Tour 11: Monterey to Goshen Pass, via Hot Springs
Tour 1: Northern Gateway
Tour 3: Middletown to Winchester
Tour 7: Edinburg to Mt. Jackson, via Singers Glen, New Market Tour 6: Woodstock to Lost City
Tour 2: Charles Town - Shepherdstown via Harpers Ferry
Tour 8: Harrisonburg to Port Republic
Tour 10: Staunton to Steeles Tavern
Tour 12: Lexington and Natural Bridge Tour 4: White Post to Berryville via Millwood
Tour 13: Fincastle to Buchanan
Tour 9: Fort Valley to Page Valley and Luray Tour 5: Strasburg to Front Royal, via Fort Valley
Welcome to the Shenandoah Valley. Although definitions vary, the Shenandoah Valley today is generally considered to run from the West Virginia counties of Berkeley and Jefferson, where the Shenandoah River joins the Potomac River at Harpers Ferry, to points south of Lexington, Virginia.

Located at the Virginia Museum of the Civil War
I-81 Exit 264 in New Market, Va.



 


Things to do...

Jan 30--Art exhibition at Bridgewater College

Jan 30--Mixology Class Locke at Modern Country Store in Millwood, Va.

Jan 30--Comedy show at Bright Box Theater in Winchester, Va.

Jan 30--Music and Dancing in Raphine, Va.

Jan 30--Theater performance at Blackfriars Playhouse in Staunton, Va.

Jan 31--Harrisonburg Winter Farmers Market in Harrisonburg, Va.

Jan 31--Fishing Workshop at Murrays Fly Shop in Edinburg, Va.

Jan 31--Qigong Classes at the Barns of Rose Hill in Berryville, Va.

Jan 31--Puppet theater performance in Martinsburg, W.Va.

Jan 31--Oboe music concdert at James Madison University

Jan 31--Theater performance at Blackfriars Playhouse in Staunton, Va.

Jan 31--Wine Tasting in Natural Bridge, Va.

Jan 31--Health Center Art Auction Dinner at Washington and Lee University

Jan 31--Swedish Fire Festival at Barren Vinyards in Fishersville, Va.

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Tour 1

Northern Gateway to the Shenandoah Valley: Orchards, Civil War, and an Old Railroad Station


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Tour 2

John Brown’s body, Civil War destruction, a view “worth a voyage across the Atlantic,” and a very early steamboat

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Tour 3

Log, limestone, and brick--a microcosm of early Valley architecture

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Tour 4

Clarke County, “The most English county in the Valley”

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Tour 5

Over the river and through the woods...

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Tour 6

Up and over Great North Mountain (not for the faint of heart)

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Tour 7

Ancient roads, old mills, a musical village, and mountain vistas

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Tour 8

Heart of the Shenandoah Valley

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Tour 9

A hidden valley, scenic drives, a rolling river, a dramatic cavern

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Tour 10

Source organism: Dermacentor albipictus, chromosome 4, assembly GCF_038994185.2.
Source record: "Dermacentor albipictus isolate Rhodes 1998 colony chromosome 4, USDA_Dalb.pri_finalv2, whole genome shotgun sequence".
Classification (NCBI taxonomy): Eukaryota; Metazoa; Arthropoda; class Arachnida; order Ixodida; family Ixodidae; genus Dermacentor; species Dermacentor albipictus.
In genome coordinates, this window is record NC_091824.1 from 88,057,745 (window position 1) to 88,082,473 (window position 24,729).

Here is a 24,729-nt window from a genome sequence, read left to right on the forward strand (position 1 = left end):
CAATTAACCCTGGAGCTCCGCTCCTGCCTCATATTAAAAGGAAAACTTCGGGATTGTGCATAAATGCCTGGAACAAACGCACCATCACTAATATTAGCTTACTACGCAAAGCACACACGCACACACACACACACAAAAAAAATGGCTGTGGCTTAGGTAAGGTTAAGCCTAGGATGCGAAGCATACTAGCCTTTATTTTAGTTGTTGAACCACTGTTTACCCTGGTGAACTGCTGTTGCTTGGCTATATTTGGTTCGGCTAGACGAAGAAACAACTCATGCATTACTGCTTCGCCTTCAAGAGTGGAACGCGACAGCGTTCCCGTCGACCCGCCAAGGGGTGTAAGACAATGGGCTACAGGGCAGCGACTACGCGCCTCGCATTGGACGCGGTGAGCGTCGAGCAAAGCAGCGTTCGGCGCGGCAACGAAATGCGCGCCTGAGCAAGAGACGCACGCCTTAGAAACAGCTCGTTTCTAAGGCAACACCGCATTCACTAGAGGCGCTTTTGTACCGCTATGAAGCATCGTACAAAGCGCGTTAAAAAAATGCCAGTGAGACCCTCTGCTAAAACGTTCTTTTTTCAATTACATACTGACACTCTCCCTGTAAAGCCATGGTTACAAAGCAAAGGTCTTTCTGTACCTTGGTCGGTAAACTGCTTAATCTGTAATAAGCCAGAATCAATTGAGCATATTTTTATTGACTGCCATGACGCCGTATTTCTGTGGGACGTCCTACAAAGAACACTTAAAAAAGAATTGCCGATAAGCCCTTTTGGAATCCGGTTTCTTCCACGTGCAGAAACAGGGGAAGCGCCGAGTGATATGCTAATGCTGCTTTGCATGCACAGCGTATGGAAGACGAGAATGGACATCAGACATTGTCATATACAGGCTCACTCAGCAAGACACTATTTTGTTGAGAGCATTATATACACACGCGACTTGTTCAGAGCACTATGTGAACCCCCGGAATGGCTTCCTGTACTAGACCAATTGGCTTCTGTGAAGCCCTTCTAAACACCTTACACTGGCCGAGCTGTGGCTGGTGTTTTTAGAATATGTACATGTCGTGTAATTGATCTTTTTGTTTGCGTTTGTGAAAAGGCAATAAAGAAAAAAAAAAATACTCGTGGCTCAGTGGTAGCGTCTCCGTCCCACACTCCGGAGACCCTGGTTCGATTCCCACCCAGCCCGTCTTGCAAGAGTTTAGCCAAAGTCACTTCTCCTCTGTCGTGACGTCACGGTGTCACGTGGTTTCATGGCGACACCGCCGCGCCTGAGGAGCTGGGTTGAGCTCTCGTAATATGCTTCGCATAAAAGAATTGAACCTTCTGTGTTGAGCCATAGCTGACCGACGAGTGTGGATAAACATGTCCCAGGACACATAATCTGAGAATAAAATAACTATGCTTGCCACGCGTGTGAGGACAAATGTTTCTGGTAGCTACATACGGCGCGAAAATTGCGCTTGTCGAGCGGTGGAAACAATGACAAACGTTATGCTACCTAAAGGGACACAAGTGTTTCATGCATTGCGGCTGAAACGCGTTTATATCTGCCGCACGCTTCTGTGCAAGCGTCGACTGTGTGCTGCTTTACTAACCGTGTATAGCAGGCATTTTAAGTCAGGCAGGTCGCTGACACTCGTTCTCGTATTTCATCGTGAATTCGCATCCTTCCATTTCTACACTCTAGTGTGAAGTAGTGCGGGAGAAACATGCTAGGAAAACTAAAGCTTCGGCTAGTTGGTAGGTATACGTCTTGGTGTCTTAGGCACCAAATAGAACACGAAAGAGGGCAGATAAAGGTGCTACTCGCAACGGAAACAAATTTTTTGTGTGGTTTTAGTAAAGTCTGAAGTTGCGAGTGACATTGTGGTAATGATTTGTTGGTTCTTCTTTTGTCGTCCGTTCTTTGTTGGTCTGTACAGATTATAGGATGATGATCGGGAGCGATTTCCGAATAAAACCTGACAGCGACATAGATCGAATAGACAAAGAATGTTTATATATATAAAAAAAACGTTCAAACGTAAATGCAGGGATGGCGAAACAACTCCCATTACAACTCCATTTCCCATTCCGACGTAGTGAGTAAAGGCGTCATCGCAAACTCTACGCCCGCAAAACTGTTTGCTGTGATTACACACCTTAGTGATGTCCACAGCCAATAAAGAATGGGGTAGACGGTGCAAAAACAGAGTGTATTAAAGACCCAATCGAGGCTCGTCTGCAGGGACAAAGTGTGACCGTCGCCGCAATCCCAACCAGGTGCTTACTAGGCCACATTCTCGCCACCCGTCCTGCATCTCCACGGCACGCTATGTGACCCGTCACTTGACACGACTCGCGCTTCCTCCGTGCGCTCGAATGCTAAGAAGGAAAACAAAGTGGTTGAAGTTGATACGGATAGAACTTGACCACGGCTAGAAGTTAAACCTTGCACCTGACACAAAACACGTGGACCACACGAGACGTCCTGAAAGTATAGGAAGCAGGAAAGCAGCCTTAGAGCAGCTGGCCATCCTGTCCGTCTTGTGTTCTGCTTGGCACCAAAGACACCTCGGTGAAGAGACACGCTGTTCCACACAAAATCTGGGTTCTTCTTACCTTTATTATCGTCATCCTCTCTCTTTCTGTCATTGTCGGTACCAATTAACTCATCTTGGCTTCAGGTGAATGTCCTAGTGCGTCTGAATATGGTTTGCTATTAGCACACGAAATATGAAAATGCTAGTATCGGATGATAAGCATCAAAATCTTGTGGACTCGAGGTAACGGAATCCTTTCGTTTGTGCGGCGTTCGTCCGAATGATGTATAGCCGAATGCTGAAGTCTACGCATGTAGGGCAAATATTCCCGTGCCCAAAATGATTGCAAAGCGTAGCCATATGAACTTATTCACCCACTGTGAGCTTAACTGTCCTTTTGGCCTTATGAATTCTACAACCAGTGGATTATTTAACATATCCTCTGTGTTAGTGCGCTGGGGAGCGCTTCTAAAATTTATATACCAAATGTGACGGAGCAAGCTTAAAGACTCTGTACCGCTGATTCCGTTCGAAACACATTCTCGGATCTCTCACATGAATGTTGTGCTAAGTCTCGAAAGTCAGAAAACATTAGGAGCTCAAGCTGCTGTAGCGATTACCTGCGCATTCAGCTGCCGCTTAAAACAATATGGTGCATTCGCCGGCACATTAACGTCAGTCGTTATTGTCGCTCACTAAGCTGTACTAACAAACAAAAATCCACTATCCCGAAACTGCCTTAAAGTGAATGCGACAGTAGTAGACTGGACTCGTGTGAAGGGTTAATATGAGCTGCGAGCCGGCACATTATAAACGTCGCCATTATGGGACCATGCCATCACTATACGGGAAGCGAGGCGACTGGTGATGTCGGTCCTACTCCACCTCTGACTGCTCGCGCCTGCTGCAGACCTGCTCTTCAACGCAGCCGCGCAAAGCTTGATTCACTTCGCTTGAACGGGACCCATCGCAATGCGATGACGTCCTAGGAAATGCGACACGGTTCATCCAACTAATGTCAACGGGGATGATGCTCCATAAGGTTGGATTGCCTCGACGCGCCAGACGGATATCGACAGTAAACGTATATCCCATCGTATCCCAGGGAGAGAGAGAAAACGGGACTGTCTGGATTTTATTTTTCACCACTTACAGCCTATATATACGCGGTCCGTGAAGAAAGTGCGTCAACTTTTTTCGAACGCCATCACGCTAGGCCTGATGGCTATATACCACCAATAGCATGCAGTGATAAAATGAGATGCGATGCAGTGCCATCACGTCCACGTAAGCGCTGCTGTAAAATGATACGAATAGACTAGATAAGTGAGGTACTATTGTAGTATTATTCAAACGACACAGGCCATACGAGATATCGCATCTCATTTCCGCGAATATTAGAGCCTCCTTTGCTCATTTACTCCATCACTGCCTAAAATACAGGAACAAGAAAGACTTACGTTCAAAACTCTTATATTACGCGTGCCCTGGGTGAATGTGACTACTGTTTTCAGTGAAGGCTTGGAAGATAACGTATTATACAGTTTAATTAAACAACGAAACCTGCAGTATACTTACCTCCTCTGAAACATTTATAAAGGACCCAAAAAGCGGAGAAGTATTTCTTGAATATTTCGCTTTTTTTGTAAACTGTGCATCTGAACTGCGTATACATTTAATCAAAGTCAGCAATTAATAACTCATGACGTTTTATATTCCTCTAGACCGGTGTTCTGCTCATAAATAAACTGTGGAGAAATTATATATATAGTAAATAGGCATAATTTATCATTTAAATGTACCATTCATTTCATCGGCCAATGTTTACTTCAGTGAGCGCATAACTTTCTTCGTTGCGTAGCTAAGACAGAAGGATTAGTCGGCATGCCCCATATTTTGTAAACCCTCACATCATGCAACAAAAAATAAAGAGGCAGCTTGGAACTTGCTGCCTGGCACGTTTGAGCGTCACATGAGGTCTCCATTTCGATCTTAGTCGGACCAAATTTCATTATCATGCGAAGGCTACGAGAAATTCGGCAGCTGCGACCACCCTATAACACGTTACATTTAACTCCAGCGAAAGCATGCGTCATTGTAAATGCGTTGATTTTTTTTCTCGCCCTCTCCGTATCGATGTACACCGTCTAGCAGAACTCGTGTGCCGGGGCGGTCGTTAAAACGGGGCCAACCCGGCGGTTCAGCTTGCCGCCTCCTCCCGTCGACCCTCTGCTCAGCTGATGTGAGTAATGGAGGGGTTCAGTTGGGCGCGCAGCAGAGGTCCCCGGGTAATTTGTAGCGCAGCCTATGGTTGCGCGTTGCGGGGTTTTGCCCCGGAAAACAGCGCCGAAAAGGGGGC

Historic homes, Shakespeare, a folk life museum, and an inventor’s farm

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Tour 11

Maple syrup, sheep, mineral spring baths, and no stop lights

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Tour 12

Jefferson’s stone bridge, an old canal, and two historic colleges

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Tour 12

Southern Gateway to the Shenandoah Valley: A preserved 1800s village, an abandoned canal, and two C&O railroad towns

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Ski season began early for Bryce Resort's 50th anniversary year

 

Bryce Resort is one of three year-round resorts located in the Shenandoah Valley of Virginia. The resort's relatively small size may be just one of the things that give it a family-friendly appeal.

Bryce's slopes can be a good place to start for young and beginning skiers and snowboarders. And only after just a few runs down Bryce Resort ski slopes, there's always a good chance the lift attendants start remembering you by name.

Bryce Resort is tucked behind one of the foothill ridges of the great North Mountain, and literally at the base of the eastern leading edge of the Allegheny Mountains and the Shenandoah Valley's western border between Virginia and West Virginia. It's one of those places that, once you are there, you can feel like you are a lot farther away from it all than you really are.

In reality, it's only about 11 miles west of Interstate 81, exit 273, the tiny little Shenandoah County town of Mt. Jackson, Va., where Civil War-era building architecture abounds and factory tours at Rt. 11 Potato Chips are enjoyed. More about Shenandoah County later.

Bryce Resort turns 50 this year, and in its entire history there has only been one other time that skiing could be offered as early as Thanksgiving – and that was just last year. This year, the ski season really took off early, thanks to those eight inches of snow that fell the day before Thanksgiving.

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